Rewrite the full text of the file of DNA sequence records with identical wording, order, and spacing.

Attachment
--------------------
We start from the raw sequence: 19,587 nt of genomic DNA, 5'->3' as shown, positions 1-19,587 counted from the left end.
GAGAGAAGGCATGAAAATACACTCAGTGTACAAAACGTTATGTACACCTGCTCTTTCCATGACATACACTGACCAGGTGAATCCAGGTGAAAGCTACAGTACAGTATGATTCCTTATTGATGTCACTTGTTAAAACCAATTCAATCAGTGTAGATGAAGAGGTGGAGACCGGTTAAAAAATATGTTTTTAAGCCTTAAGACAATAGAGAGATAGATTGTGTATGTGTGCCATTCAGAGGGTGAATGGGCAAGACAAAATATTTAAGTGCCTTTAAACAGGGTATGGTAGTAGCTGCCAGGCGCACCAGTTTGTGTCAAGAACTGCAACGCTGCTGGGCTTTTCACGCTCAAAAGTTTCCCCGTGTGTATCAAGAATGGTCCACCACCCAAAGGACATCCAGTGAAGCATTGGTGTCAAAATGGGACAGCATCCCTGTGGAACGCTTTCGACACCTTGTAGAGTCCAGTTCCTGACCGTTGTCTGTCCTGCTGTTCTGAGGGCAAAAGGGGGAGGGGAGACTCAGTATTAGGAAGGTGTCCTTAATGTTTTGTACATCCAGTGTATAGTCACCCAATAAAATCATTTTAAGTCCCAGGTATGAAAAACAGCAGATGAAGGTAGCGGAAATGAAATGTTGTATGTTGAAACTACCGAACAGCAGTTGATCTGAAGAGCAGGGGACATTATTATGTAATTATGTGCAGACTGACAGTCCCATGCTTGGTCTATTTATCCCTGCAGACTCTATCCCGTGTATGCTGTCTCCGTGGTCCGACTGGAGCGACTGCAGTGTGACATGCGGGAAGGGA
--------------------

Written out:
We start from the raw sequence: 19,587 nt of genomic DNA, 5'->3' as shown, positions 1-19,587 counted from the left end.
GAGAGAAGGCATGAAAATACACTCAGTGTACAAAACGTTATGTACACCTGCTCTTTCCATGACATACACTGACCAGGTGAATCCAGGTGAAAGCTACAGTACAGTATGATTCCTTATTGATGTCACTTGTTAAAACCAATTCAATCAGTGTAGATGAAGAGGTGGAGACCGGTTAAAAAATATGTTTTTAAGCCTTAAGACAATAGAGAGATAGATTGTGTATGTGTGCCATTCAGAGGGTGAATGGGCAAGACAAAATATTTAAGTGCCTTTAAACAGGGTATGGTAGTAGCTGCCAGGCGCACCAGTTTGTGTCAAGAACTGCAACGCTGCTGGGCTTTTCACGCTCAAAAGTTTCCCCGTGTGTATCAAGAATGGTCCACCACCCAAAGGACATCCAGTGAAGCATTGGTGTCAAAATGGGACAGCATCCCTGTGGAACGCTTTCGACACCTTGTAGAGTCCAGTTCCTGACCGTTGTCTGTCCTGCTGTTCTGAGGGCAAAAGGGGGAGGGGAGACTCAGTATTAGGAAGGTGTCCTTAATGTTTTGTACATCCAGTGTATAGTCACCCAATAAAATCATTTTAAGTCCCAGGTATGAAAAACAGCAGATGAAGGTAGCGGAAATGAAATGTTGTATGTTGAAACTACCGAACAGCAGTTGATCTGAAGAGCAGGGGACATTATTATGTAATTATGTGCAGACTGACAGTCCCATGCTTGGTCTATTTATCCCTGCAGACTCTATCCCGTGTATGCTGTCTCCGTGGTCCGACTGGAGCGACTGCAGTGTGACATGCGGGAAGGGA